They’re mad. They’re organized. They’re from Ohio. And they are, by their own proclamation, bastards.
But aside from having an irresistibly catchy name, the Mad Ohio Bastards are just that—mad. And along with their parent organization, the international Bastard Nation, the Mad Ohio Bastards are pulling no punches in their attack on a child advocacy and adoption group which, they say, is acting in direct opposition to the rights of adult adoptees nationwide.
Last weekend, Hear My Voice (HMV), an organization that claims to focus on the best interest of children through adoption, held its national conference at Ohio State University’s Fawcett Center. What HMV members encountered was a small but angry group of bastards, who were protesting HMV for its apparent attempt to keep birth records of adult adoptees closed. This charge stems from a decision handed down last February by a Tennessee Court of Appeals that upheld an earlier decision, concluding that birth parents have no constitutional rights to withhold their identity from children they put up for adoption. Although the landmark case went in favor of adoptees’ rights, Bastard Nation claims HMV was an amica curae, or “friend of the court,” and worked to keep the birth records closed.
“Hear My Voice has shown contempt for the civil rights of six million adoptees in the U.S. today, and a total lack of understanding of the constitutional issues involved in sealed records,” said Marley Elizabeth Greiner, director of Mad Ohio Bastards. “Apparently the leadership of HMV is unconcerned about what happens when adopted children grow up and want information that rightfully belongs to them.”
Greiner said HMV is “a rather right-wing” organization, which teamed up with the Tennessee Eagle Forum and the Christian Coalition, among others, in its work on the Tennessee court ruling.
According to Bastard Nation, adoption records have been sealed in most states for the last 50 to 60 years, making adopted persons the only U.S. citizens who don’t have access to their own birth records when they become adults. At the same time, France, Mexico, Norway and Israel have never sealed birth records; and Scotland, Great Britain, New Zealand and Argentina have opened birth records to adult adoptees in recent decades. Aside from Tennessee, only Kansas and Alaska have opened the records to adult adoptees.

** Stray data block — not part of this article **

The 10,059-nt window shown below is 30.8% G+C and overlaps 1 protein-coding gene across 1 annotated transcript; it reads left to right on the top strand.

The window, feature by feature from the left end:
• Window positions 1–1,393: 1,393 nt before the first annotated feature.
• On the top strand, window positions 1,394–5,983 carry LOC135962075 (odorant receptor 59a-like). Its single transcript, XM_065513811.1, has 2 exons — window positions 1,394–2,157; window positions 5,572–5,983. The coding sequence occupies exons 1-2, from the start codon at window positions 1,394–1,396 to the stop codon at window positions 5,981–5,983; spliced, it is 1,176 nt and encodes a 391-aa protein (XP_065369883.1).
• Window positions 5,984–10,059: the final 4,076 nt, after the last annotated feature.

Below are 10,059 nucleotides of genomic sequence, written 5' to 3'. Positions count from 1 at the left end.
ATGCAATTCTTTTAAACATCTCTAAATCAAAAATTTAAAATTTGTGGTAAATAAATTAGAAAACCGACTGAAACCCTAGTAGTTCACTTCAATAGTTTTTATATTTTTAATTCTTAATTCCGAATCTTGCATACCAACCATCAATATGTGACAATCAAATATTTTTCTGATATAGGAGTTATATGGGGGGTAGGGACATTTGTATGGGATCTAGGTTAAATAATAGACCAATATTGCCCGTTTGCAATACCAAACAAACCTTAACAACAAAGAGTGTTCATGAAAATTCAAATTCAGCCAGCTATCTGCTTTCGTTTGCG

“I’ve known several people in Ohio who haven’t even found out they were adopted until they were in their 40s,” Greiner said. “There was one man in Oregon who found out [he was adopted] when he was 69; and I know of another woman in her 60s who found out, conducted a search and actually found her birth mother, when she was in her 90s.
“We are adults and we are entitled to information that belongs to us,” Greiner continued. “Anything short of unconditional access to our records is a negation of our constitutional rights and anti-adoptee.”
Although Bastard Nation is barely a year old, the international organization has members in the U.S., Canada, England, New Zealand and Australia. The organization helped defeat legislation in Pennsylvania that would have sealed adoptees’ birth records for another 99 years; and in Texas it helped kill a portion of a bill that would have delayed open-records legislation for years.
Greiner, who was adopted as a child, said Mad Ohio Bastards and Bastard Nation often are at odds with right-wing religious groups, which she said are constantly “sticking their noses in adult-adoptees’ issue,” adding that the Christian Coalition has worked alongside HMV to suppress birth records.
“They’re talking about [open birth records] ruining the lives of birth mothers,” Greiner said. “Since when did the Christian Coalition care about the rights or lives of birth mothers?”